One day when I was still at high school in The Old Country, I was summoned to the Headmaster’s study. He was seated behind an over-sized desk in a small and dingy room. “Ah, Kaye”, he announced as I tentatively walked in. I could tell from his icy tone that this was not going to be Good News Day. “I think you should be aware” he began slowly as though addressing an imbecile, “that you have distinguished this fine school with the lowest mark in physics ever recorded.” This came as a bit of set-back to someone who had imagined one day being the Astronomer Royal. But the Headmaster was right. I had no talent for physics and I hated those dreary unforgiving coefficient of friction questions involving blocks on inclined planes. The curious thing was that I was fascinated – and still am – by the ideas of science but as soon as the equations appeared my mind seemed to go blank.
You might be surprised to know that science has inspired several 20th century works. In 1975 John Cage composed his Etudes Australes based on star charts. The following year, Philip Glass wrote his five-hour opera Einstein on the Beach. In 2009, The Wellcome Trust commissioned British composer Michael Zev Gordon to write a piece based on DNA genetic analysis. However, fifty years earlier the Polish composer Penderecki had done something slightly similar. And so this week, let me offer you two musical challenges. But be warned, this is not music for the faint of heart or those of a delicate disposition.
This extraordinary piece was used in Stanley Kubrick’s compelling movie The Shining and perhaps more famously in William Friedkin’s The Exorcist. Krzysztof Penderecki (KZHISH-toff pen-der-ETS-kee) has been described as Poland’s greatest living composer and the title of this work is derived from the Greek word poly meaning “many” and morph meaning “shape” or “form”. Polymorphia is scored for forty-eight stringed instruments and is probably one of the most unintentionally scary-sounding works ever written.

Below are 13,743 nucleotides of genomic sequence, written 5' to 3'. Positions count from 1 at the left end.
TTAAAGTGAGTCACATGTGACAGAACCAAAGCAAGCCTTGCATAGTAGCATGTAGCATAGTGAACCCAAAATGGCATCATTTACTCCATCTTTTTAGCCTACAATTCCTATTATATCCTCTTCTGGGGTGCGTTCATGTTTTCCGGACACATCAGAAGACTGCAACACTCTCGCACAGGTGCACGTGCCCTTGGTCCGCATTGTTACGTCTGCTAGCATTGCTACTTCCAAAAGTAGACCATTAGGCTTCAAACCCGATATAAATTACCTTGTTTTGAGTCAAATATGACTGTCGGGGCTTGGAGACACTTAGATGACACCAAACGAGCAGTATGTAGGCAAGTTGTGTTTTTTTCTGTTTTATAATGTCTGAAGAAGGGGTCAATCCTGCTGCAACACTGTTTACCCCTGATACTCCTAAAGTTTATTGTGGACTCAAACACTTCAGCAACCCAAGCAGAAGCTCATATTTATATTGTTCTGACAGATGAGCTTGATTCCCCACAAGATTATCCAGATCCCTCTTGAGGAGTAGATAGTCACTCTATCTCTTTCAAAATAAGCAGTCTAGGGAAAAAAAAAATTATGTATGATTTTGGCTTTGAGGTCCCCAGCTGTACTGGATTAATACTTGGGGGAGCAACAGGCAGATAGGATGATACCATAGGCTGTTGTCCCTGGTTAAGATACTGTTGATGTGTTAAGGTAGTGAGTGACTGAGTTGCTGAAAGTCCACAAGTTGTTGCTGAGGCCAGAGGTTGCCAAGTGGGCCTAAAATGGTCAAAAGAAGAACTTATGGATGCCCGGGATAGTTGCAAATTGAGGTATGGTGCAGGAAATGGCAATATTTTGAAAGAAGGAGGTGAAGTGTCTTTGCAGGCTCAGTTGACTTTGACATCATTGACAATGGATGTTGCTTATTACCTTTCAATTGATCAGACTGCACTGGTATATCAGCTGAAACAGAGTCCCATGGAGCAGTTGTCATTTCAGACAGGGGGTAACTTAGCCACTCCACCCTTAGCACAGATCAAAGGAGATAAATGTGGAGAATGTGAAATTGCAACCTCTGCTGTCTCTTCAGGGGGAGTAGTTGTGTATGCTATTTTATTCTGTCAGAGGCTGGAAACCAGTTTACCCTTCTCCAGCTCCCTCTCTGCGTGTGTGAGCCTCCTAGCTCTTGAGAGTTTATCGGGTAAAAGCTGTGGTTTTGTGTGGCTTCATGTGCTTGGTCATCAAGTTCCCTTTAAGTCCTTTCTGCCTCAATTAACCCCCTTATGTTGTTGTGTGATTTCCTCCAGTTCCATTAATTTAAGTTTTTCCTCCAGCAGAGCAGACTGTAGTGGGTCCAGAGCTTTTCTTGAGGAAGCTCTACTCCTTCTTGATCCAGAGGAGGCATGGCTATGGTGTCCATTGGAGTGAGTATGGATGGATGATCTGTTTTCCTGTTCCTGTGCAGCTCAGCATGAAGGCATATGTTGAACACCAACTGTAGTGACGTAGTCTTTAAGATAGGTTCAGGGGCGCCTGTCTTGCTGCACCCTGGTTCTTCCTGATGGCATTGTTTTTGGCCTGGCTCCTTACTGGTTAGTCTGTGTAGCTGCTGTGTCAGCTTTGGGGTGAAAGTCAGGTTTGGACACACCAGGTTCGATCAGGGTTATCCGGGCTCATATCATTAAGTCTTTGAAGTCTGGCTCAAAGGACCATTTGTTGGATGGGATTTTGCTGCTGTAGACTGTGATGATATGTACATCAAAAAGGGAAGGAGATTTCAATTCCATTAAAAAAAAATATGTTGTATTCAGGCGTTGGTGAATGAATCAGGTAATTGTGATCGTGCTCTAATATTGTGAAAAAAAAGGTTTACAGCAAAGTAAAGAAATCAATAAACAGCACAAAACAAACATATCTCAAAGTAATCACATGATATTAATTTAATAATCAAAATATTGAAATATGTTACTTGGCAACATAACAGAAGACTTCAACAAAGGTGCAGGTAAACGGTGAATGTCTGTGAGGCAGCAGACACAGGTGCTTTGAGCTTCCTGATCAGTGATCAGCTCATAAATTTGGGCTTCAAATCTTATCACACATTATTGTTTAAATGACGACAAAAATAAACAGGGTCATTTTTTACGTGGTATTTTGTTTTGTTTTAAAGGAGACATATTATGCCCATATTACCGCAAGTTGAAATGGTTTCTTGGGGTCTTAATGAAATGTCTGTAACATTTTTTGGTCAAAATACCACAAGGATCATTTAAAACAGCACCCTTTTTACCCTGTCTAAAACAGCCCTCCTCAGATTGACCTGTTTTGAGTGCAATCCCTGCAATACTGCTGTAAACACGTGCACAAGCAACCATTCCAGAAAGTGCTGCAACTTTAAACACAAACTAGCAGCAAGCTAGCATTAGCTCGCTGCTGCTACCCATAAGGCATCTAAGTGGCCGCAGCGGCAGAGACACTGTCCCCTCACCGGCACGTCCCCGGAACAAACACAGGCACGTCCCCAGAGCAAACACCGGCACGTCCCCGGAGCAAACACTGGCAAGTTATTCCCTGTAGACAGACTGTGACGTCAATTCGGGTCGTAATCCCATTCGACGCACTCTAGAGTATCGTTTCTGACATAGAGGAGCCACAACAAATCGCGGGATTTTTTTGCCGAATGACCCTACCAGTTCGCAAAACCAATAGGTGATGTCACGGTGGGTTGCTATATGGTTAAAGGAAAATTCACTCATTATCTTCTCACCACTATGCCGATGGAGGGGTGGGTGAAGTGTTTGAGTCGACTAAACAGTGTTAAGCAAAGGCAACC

Conventional melody and harmony don’t exist in the bleak sound-world that Penderecki created. Parts of the work are based on sound interpretations of medical electroencephalograms which detect electrical activity in the brain and record it the form of wavy lines. These were recorded at a medical facility while volunteer patients listened to Penderecki’s well-known work, Threnody for the Victims of Hiroshima. This created a pleasing symmetry which must have brought considerable satisfaction to the composer. Of course, you’d never have guessed that this unsettling music was inspired by brain waves, but it doesn’t really matter. It’s the thought that counts.
Three Tales was described by the composer as a video-opera in three acts. The work was inspired by technological development and the three acts concern (1) the disastrous explosion of the Hindenburg airship in 1937, (2) nuclear testing on Bikini Atoll in the western Pacific Ocean and (3) the cloning of Dolly the sheep in 1997.
Steve Reich is closely associated with the minimalist movement and perhaps best known for his work Different Trains scored for string quartet and audio tape. Three Tales is a multimedia work with visuals created and skillfully edited by Beryl Korot who is also Reich’s wife. The music is scored for two sopranos, three tenors, string quartet, percussion, keyboards and pre-recorded audio. Its premiere was at the Vienna Festival in 2002 where it was enthusiastically received and it has since been performed at many international festivals.
The third movement, inspired by the cloned sheep named Dolly uses not only music and images but also fragments of speech cut from interviews with members of the scientific and religious communities including Marvin Minsky, Richard Dawkins and Rabbi Adin Steinsaltz. “Dolly” is all about robotics, genetic engineering and the notion of the human body as a machine. The fragments of speech often repeat as though on a loop; sometimes single syllables are repeated and heard in slow motion.
Sometimes Reich uses an audio technique known as “freeze frame sound”. As a single phoneme is extended in duration, the original word becomes meaningless and transformed into something else. This might seem eccentric but the process is remarkably similar to the way composers develop musical phrases. Reich skillfully weaves the fragmented speech into the relentless background of cross-rhythms from piano and percussion.
The brilliant visuals are remarkably expressive and also contain fleeting reference to the previous two acts. The work makes for a powerful and often disturbing experience, yet there are sometimes strangely inspirational moments. There are touches of humour too and even Dolly herself manages to get a brief word in. You can probably guess what she says.